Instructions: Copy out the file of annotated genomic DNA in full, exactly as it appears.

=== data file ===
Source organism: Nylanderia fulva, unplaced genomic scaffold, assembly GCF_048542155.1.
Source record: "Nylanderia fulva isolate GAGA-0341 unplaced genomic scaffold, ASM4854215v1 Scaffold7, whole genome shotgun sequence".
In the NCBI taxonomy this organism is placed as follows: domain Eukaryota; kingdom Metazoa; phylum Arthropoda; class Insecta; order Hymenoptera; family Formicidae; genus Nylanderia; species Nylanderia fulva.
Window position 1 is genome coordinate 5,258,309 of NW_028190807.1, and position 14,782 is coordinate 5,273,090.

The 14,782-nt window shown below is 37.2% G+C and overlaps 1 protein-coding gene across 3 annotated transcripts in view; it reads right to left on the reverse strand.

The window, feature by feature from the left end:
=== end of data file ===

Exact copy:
Source organism: Nylanderia fulva, unplaced genomic scaffold, assembly GCF_048542155.1.
Source record: "Nylanderia fulva isolate GAGA-0341 unplaced genomic scaffold, ASM4854215v1 Scaffold7, whole genome shotgun sequence".
In the NCBI taxonomy this organism is placed as follows: domain Eukaryota; kingdom Metazoa; phylum Arthropoda; class Insecta; order Hymenoptera; family Formicidae; genus Nylanderia; species Nylanderia fulva.
Window position 1 is genome coordinate 5,258,309 of NW_028190807.1, and position 14,782 is coordinate 5,273,090.

The 14,782-nt window shown below is 37.2% G+C and overlaps 1 protein-coding gene across 3 annotated transcripts in view; it reads right to left on the reverse strand.

The window, feature by feature from the left end: